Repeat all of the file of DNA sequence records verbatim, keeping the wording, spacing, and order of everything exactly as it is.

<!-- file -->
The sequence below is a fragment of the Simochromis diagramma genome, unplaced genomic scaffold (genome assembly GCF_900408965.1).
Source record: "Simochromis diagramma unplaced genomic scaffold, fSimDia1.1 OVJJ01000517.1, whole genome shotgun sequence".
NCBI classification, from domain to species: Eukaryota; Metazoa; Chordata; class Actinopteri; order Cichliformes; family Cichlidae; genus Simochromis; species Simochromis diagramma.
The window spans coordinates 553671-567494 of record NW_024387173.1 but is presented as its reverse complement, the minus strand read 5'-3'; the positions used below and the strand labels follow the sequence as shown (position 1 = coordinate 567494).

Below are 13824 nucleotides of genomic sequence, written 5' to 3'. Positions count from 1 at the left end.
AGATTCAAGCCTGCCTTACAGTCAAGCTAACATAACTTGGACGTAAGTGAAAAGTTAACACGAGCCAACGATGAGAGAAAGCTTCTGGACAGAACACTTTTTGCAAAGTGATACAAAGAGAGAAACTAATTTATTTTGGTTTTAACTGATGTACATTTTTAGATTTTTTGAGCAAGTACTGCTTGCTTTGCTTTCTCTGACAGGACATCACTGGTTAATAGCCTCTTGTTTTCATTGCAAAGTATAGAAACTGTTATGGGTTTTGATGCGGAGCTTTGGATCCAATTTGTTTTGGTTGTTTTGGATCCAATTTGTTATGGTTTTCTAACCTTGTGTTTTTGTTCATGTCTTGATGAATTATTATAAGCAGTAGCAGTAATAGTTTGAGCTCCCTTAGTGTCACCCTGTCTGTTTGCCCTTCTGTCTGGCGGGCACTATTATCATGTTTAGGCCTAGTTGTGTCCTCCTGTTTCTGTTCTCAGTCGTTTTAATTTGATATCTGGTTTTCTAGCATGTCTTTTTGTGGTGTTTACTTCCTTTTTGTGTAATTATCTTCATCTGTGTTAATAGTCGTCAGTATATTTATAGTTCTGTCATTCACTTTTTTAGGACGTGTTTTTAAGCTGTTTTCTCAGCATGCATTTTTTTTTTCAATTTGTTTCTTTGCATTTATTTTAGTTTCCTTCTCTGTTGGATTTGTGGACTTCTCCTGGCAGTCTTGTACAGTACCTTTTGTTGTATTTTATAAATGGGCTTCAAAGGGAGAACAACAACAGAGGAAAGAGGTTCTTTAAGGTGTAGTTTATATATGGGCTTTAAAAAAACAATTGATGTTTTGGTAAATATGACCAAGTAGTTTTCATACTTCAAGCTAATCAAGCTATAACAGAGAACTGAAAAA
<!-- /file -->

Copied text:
The sequence below is a fragment of the Simochromis diagramma genome, unplaced genomic scaffold (genome assembly GCF_900408965.1).
Source record: "Simochromis diagramma unplaced genomic scaffold, fSimDia1.1 OVJJ01000517.1, whole genome shotgun sequence".
NCBI classification, from domain to species: Eukaryota; Metazoa; Chordata; class Actinopteri; order Cichliformes; family Cichlidae; genus Simochromis; species Simochromis diagramma.
The window spans coordinates 553671-567494 of record NW_024387173.1 but is presented as its reverse complement, the minus strand read 5'-3'; the positions used below and the strand labels follow the sequence as shown (position 1 = coordinate 567494).

Below are 13824 nucleotides of genomic sequence, written 5' to 3'. Positions count from 1 at the left end.
AGATTCAAGCCTGCCTTACAGTCAAGCTAACATAACTTGGACGTAAGTGAAAAGTTAACACGAGCCAACGATGAGAGAAAGCTTCTGGACAGAACACTTTTTGCAAAGTGATACAAAGAGAGAAACTAATTTATTTTGGTTTTAACTGATGTACATTTTTAGATTTTTTGAGCAAGTACTGCTTGCTTTGCTTTCTCTGACAGGACATCACTGGTTAATAGCCTCTTGTTTTCATTGCAAAGTATAGAAACTGTTATGGGTTTTGATGCGGAGCTTTGGATCCAATTTGTTTTGGTTGTTTTGGATCCAATTTGTTATGGTTTTCTAACCTTGTGTTTTTGTTCATGTCTTGATGAATTATTATAAGCAGTAGCAGTAATAGTTTGAGCTCCCTTAGTGTCACCCTGTCTGTTTGCCCTTCTGTCTGGCGGGCACTATTATCATGTTTAGGCCTAGTTGTGTCCTCCTGTTTCTGTTCTCAGTCGTTTTAATTTGATATCTGGTTTTCTAGCATGTCTTTTTGTGGTGTTTACTTCCTTTTTGTGTAATTATCTTCATCTGTGTTAATAGTCGTCAGTATATTTATAGTTCTGTCATTCACTTTTTTAGGACGTGTTTTTAAGCTGTTTTCTCAGCATGCATTTTTTTTTTCAATTTGTTTCTTTGCATTTATTTTAGTTTCCTTCTCTGTTGGATTTGTGGACTTCTCCTGGCAGTCTTGTACAGTACCTTTTGTTGTATTTTATAAATGGGCTTCAAAGGGAGAACAACAACAGAGGAAAGAGGTTCTTTAAGGTGTAGTTTATATATGGGCTTTAAAAAAACAATTGATGTTTTGGTAAATATGACCAAGTAGTTTTCATACTTCAAGCTAATCAAGCTATAACAGAGAACTGAAAAA